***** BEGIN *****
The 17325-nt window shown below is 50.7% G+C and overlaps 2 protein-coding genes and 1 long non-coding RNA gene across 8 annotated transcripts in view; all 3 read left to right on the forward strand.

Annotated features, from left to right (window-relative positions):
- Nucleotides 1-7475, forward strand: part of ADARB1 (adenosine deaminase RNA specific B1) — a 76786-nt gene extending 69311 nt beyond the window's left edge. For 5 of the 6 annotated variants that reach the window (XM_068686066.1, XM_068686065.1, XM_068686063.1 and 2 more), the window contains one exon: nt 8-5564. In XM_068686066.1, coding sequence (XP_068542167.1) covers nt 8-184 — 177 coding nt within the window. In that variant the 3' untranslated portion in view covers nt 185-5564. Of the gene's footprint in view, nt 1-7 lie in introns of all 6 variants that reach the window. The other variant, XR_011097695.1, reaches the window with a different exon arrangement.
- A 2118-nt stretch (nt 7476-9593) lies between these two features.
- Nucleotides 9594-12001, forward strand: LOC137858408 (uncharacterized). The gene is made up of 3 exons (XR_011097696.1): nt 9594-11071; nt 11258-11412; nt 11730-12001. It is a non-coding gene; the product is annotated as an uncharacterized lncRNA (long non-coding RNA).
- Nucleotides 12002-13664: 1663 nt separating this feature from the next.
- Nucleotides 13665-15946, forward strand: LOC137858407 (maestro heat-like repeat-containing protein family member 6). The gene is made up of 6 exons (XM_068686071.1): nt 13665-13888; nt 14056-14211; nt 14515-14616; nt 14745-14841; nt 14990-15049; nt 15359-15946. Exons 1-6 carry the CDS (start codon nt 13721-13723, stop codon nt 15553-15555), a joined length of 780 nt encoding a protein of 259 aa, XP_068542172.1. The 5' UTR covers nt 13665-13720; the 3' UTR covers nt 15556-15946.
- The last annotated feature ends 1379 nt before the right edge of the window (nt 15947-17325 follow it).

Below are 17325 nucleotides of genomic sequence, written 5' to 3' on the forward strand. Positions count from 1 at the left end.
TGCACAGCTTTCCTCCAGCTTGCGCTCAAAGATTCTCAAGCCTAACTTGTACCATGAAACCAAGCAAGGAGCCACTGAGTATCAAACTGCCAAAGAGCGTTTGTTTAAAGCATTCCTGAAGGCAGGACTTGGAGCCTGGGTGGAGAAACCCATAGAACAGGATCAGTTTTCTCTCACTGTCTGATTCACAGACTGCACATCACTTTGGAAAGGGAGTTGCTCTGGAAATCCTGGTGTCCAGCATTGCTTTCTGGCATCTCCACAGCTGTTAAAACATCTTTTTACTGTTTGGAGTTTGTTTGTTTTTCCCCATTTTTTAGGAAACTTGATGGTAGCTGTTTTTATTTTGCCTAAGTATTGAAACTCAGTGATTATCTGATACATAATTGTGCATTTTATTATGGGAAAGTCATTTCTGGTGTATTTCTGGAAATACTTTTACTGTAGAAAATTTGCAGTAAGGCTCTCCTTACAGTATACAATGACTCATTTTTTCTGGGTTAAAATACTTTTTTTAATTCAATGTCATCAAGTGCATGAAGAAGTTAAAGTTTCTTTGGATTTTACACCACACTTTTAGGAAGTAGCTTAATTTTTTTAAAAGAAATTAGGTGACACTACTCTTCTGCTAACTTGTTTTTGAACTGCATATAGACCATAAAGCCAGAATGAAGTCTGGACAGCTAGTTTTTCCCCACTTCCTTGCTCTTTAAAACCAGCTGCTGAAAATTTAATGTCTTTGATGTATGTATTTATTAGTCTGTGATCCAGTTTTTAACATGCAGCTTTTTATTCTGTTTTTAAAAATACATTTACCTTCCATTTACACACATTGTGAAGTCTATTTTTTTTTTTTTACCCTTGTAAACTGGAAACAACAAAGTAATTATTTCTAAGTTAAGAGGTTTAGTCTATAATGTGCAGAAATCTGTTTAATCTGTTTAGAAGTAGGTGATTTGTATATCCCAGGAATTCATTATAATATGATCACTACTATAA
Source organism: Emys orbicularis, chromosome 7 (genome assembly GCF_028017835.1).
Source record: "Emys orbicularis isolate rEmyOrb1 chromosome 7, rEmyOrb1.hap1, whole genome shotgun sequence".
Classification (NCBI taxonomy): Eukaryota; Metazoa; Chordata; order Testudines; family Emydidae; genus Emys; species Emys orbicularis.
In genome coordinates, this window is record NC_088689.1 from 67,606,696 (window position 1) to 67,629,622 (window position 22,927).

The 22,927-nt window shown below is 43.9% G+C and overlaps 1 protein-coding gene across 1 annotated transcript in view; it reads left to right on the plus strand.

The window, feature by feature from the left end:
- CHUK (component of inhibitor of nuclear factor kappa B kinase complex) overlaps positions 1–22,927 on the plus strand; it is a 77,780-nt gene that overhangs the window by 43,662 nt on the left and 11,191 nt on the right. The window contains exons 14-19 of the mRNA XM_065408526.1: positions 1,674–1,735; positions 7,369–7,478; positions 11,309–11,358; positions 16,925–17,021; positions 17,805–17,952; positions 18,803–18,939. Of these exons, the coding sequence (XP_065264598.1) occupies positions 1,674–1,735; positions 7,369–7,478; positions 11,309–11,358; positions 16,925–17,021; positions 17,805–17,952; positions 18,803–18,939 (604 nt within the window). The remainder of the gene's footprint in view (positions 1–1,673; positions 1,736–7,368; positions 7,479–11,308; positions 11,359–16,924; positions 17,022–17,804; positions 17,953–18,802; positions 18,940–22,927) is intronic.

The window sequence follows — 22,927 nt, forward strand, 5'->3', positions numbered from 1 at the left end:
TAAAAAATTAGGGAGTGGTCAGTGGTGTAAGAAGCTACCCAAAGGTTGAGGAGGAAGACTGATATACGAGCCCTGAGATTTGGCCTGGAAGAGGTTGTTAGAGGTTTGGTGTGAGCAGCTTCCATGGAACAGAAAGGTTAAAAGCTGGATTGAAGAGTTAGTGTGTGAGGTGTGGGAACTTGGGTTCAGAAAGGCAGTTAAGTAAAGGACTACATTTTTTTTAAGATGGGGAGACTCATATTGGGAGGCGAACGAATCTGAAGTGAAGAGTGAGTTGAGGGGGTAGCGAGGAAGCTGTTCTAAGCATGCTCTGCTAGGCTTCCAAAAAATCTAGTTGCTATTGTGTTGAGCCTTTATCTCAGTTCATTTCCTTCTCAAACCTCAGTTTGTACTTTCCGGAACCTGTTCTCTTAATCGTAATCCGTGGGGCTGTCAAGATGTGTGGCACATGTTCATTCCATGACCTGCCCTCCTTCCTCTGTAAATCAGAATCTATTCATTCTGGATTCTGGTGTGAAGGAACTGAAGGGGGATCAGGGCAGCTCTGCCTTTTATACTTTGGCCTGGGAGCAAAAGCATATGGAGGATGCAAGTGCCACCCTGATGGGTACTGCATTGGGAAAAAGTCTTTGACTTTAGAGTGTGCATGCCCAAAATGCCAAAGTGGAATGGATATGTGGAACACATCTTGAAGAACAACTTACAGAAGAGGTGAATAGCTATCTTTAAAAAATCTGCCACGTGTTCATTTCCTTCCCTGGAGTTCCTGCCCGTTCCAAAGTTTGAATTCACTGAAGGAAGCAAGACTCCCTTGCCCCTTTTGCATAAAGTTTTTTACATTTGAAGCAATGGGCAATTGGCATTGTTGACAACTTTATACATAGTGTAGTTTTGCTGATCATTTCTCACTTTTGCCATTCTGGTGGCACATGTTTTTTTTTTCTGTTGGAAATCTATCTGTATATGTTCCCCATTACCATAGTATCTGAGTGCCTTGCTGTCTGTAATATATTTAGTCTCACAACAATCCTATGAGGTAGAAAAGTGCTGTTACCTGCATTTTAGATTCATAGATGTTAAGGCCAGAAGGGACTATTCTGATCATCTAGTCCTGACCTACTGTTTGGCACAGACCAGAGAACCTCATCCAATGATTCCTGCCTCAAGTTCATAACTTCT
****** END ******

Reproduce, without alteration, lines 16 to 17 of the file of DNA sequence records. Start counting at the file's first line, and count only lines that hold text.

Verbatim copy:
The window, feature by feature from the left end:
- CHUK (component of inhibitor of nuclear factor kappa B kinase complex) overlaps positions 1–22,927 on the plus strand; it is a 77,780-nt gene that overhangs the window by 43,662 nt on the left and 11,191 nt on the right. The window contains exons 14-19 of the mRNA XM_065408526.1: positions 1,674–1,735; positions 7,369–7,478; positions 11,309–11,358; positions 16,925–17,021; positions 17,805–17,952; positions 18,803–18,939. Of these exons, the coding sequence (XP_065264598.1) occupies positions 1,674–1,735; positions 7,369–7,478; positions 11,309–11,358; positions 16,925–17,021; positions 17,805–17,952; positions 18,803–18,939 (604 nt within the window). The remainder of the gene's footprint in view (positions 1–1,673; positions 1,736–7,368; positions 7,479–11,308; positions 11,359–16,924; positions 17,022–17,804; positions 17,953–18,802; positions 18,940–22,927) is intronic.